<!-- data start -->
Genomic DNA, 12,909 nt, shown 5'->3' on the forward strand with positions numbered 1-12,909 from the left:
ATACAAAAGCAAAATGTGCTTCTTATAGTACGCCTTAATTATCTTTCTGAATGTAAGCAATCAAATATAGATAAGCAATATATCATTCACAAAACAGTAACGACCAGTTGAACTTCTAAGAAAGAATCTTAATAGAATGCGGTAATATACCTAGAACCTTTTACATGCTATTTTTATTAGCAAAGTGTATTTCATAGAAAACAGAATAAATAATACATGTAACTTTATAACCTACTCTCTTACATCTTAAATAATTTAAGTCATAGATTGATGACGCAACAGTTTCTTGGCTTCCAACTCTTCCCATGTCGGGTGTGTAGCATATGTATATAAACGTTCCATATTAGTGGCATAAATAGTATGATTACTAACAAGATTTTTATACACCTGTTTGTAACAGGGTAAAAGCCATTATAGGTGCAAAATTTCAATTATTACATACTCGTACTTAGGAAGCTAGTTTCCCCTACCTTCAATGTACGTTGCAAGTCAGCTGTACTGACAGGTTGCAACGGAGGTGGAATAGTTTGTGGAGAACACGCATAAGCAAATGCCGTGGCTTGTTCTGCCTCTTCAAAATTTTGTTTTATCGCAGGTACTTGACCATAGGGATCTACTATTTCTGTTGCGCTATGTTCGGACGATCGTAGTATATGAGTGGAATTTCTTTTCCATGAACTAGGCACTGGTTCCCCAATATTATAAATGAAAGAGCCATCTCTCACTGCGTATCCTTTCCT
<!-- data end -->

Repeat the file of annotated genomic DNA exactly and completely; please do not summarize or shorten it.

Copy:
Genomic DNA, 12,909 nt, shown 5'->3' on the forward strand with positions numbered 1-12,909 from the left:
ATACAAAAGCAAAATGTGCTTCTTATAGTACGCCTTAATTATCTTTCTGAATGTAAGCAATCAAATATAGATAAGCAATATATCATTCACAAAACAGTAACGACCAGTTGAACTTCTAAGAAAGAATCTTAATAGAATGCGGTAATATACCTAGAACCTTTTACATGCTATTTTTATTAGCAAAGTGTATTTCATAGAAAACAGAATAAATAATACATGTAACTTTATAACCTACTCTCTTACATCTTAAATAATTTAAGTCATAGATTGATGACGCAACAGTTTCTTGGCTTCCAACTCTTCCCATGTCGGGTGTGTAGCATATGTATATAAACGTTCCATATTAGTGGCATAAATAGTATGATTACTAACAAGATTTTTATACACCTGTTTGTAACAGGGTAAAAGCCATTATAGGTGCAAAATTTCAATTATTACATACTCGTACTTAGGAAGCTAGTTTCCCCTACCTTCAATGTACGTTGCAAGTCAGCTGTACTGACAGGTTGCAACGGAGGTGGAATAGTTTGTGGAGAACACGCATAAGCAAATGCCGTGGCTTGTTCTGCCTCTTCAAAATTTTGTTTTATCGCAGGTACTTGACCATAGGGATCTACTATTTCTGTTGCGCTATGTTCGGACGATCGTAGTATATGAGTGGAATTTCTTTTCCATGAACTAGGCACTGGTTCCCCAATATTATAAATGAAAGAGCCATCTCTCACTGCGTATCCTTTCCT